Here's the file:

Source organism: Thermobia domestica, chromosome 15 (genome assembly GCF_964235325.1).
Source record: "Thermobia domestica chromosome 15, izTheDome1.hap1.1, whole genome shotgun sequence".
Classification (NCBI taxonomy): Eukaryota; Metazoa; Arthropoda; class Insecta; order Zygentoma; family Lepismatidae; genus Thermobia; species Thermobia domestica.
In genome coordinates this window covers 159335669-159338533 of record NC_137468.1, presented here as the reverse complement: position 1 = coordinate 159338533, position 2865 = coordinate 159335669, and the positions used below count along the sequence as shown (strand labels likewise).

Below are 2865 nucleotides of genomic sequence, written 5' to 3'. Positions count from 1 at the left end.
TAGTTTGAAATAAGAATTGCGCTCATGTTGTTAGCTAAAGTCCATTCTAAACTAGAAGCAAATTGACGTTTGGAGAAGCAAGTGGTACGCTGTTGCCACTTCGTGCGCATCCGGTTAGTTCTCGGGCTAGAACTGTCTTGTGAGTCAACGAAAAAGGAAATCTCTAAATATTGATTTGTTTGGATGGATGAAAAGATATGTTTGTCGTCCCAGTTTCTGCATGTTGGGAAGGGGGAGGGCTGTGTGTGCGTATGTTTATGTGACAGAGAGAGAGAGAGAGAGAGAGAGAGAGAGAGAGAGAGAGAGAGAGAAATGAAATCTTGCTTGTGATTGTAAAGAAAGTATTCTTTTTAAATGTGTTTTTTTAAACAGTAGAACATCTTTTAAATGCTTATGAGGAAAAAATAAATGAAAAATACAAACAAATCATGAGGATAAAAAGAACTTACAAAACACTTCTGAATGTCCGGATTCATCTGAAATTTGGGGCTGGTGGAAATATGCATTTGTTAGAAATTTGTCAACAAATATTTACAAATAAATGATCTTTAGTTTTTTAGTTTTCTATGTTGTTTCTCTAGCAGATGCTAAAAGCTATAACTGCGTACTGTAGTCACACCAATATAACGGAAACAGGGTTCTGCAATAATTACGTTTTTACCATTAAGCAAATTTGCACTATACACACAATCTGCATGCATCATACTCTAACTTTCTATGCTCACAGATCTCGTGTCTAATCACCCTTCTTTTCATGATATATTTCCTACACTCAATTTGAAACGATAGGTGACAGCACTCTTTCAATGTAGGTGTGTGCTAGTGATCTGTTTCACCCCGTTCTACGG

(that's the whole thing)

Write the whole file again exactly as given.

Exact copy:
Source organism: Thermobia domestica, chromosome 15 (genome assembly GCF_964235325.1).
Source record: "Thermobia domestica chromosome 15, izTheDome1.hap1.1, whole genome shotgun sequence".
Classification (NCBI taxonomy): Eukaryota; Metazoa; Arthropoda; class Insecta; order Zygentoma; family Lepismatidae; genus Thermobia; species Thermobia domestica.
In genome coordinates this window covers 159335669-159338533 of record NC_137468.1, presented here as the reverse complement: position 1 = coordinate 159338533, position 2865 = coordinate 159335669, and the positions used below count along the sequence as shown (strand labels likewise).

Below are 2865 nucleotides of genomic sequence, written 5' to 3'. Positions count from 1 at the left end.
TAGTTTGAAATAAGAATTGCGCTCATGTTGTTAGCTAAAGTCCATTCTAAACTAGAAGCAAATTGACGTTTGGAGAAGCAAGTGGTACGCTGTTGCCACTTCGTGCGCATCCGGTTAGTTCTCGGGCTAGAACTGTCTTGTGAGTCAACGAAAAAGGAAATCTCTAAATATTGATTTGTTTGGATGGATGAAAAGATATGTTTGTCGTCCCAGTTTCTGCATGTTGGGAAGGGGGAGGGCTGTGTGTGCGTATGTTTATGTGACAGAGAGAGAGAGAGAGAGAGAGAGAGAGAGAGAGAGAGAGAGAGAGAAATGAAATCTTGCTTGTGATTGTAAAGAAAGTATTCTTTTTAAATGTGTTTTTTTAAACAGTAGAACATCTTTTAAATGCTTATGAGGAAAAAATAAATGAAAAATACAAACAAATCATGAGGATAAAAAGAACTTACAAAACACTTCTGAATGTCCGGATTCATCTGAAATTTGGGGCTGGTGGAAATATGCATTTGTTAGAAATTTGTCAACAAATATTTACAAATAAATGATCTTTAGTTTTTTAGTTTTCTATGTTGTTTCTCTAGCAGATGCTAAAAGCTATAACTGCGTACTGTAGTCACACCAATATAACGGAAACAGGGTTCTGCAATAATTACGTTTTTACCATTAAGCAAATTTGCACTATACACACAATCTGCATGCATCATACTCTAACTTTCTATGCTCACAGATCTCGTGTCTAATCACCCTTCTTTTCATGATATATTTCCTACACTCAATTTGAAACGATAGGTGACAGCACTCTTTCAATGTAGGTGTGTGCTAGTGATCTGTTTCACCCCGTTCTACGG